Should Canadians feel obliged to spend an extra $20 billion on defence because Russian President Vladimir Putin is bullying Ukraine? Of course not. Canada must do its share to deter aggression against our European allies, as we have in the past. But we can help them manage the threat without busting the bank.
While Prime Minister Stephen Harper has been harshly critical of Putin’s “aggressive, militaristic and imperialistic” policies, he has every reason to resist pressure on Canada and the rest of the North Atlantic Treaty Organization countries to spend 2 per cent of their national economic output on defence.
As the Toronto Star’s Bruce Campion-Smith writes, U.S. President Barack Obama has made the issue a “top priority” at the NATO leaders’ anxious summit in Newport, Wales, on Thursday and Friday. It’s a long-standing refrain in Washington, where Congress is forever grousing that the Europeans don’t pull their weight.
Yet few of NATO’s 28 members come close to the 2-per-cent benchmark, including the nuclear-armed United States and Britain. To match them we’d have to double our $18.7 billion spending. That’s a hard sell when the Conservative government is pinching pennies to find $12 billion in revenues and savings to bring the federal books into balance by next year. Even Germany, Europe’s economic powerhouse, spends just 1.3 per cent.
On Harper’s watch the military has seen its budget increase from $15 billion in 2006 to $20 billion in 2012 before dropping back to $18.7 billion this year. More than $150 million already goes to NATO defence programs.
And while the Canadian Forces are forever cash-strapped they are an Afghanistan-hardened military with strategic airlift, modern frigates, upgraded combat aircraft, and tanks and fighting vehicles. They can work seamlessly with U.S. forces in combat, as in Afghanistan and Libya.
Rather be spooked into a glut of extra spending Harper should pledge Canada’s political and practical support for giving NATO a modestly sharper edge. A proposed NATO multinational “spearhead” brigade of some 4,000 troops with pre-positioned supply depots in Eastern Europe would bolster the alliance’s capacity to hit hard, collectively and quickly at any aggressor. Given Putin’s contempt for European borders, peace and stability, it’s a prudent precaution.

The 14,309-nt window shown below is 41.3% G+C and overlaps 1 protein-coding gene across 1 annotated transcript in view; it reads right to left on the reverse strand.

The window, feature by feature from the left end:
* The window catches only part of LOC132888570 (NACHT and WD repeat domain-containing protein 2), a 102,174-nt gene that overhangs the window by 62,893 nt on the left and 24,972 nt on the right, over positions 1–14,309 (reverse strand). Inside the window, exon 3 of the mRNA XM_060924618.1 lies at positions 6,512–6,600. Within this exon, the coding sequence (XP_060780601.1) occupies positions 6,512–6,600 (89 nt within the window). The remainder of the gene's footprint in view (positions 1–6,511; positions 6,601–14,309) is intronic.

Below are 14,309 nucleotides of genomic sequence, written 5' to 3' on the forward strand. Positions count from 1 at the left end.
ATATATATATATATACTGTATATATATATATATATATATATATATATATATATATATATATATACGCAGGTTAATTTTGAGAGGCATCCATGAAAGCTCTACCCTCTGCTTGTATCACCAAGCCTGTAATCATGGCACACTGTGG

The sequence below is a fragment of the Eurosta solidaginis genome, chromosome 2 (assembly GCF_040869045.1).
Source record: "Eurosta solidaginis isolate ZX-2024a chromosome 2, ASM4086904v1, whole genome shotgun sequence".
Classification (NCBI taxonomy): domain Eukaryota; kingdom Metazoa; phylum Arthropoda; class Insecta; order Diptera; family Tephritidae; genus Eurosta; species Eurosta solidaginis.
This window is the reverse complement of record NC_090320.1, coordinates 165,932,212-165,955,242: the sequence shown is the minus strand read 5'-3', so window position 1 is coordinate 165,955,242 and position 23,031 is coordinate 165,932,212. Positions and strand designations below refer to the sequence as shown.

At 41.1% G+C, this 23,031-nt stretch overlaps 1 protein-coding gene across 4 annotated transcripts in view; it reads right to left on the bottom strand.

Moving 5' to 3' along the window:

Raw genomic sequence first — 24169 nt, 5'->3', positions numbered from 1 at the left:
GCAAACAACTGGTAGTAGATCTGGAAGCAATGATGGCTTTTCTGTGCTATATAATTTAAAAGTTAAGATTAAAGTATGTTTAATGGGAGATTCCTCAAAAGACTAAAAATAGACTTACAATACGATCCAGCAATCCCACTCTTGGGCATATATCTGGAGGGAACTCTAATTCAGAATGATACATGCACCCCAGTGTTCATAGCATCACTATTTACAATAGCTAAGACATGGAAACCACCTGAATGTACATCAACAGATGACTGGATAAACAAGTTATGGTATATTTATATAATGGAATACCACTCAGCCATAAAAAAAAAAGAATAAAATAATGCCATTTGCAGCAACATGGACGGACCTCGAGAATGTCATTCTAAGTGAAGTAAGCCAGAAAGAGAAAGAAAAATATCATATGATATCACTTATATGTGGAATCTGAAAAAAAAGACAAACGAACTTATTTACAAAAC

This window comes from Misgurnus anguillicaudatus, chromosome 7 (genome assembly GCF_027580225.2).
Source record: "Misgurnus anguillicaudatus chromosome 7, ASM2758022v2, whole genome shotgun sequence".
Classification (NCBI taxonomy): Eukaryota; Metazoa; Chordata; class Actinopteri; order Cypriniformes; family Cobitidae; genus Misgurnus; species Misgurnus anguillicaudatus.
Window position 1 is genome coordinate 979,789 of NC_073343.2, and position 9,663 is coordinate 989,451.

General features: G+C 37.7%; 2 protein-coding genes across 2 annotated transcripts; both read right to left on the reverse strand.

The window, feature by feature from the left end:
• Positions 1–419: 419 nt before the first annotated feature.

Harper could reasonably commit CF-18 fighter-bombers, airlift, troops and armour to NATO’s brigade, on a rotating basis and through military exercises. That would signal Canada’s resolve to help defend our allies, without breaking the bank or returning to the Cold War days when Canadian troops and aircraft were permanently stationed in Europe to deter a Soviet attack. A rotating deployment would effectively build on what we already are doing.
After Moscow annexed Crimea Canada dispatched CF-18s to fly air-policing patrols over Romania and Lithuania. The frigate HMCS Toronto is on station in the Mediterranean Sea. And Canadian troops are participating in military exercises.
Equally significantly, Canada has joined others in imposing sanctions that are scaring off investment in Russia and choking off the credit it needs to finance infrastructure and service its debt. The economy is headed for recession. Soaring food costs, high unemployment, and unpaid wages and pensions are far likelier to get Russians’ attention than a hike in NATO spending.
The Group of Seven chequebook may well prove mightier than the sword, in limiting Putin’s taste for a fight.
Whatever the future trajectory of NATO’s defence spending, decisions don’t need to be taken in haste in a crisis atmosphere. What’s needed is a robust show of political resolve, a sharper point for NATO’s spearhead, and the patience to let sanctions bite.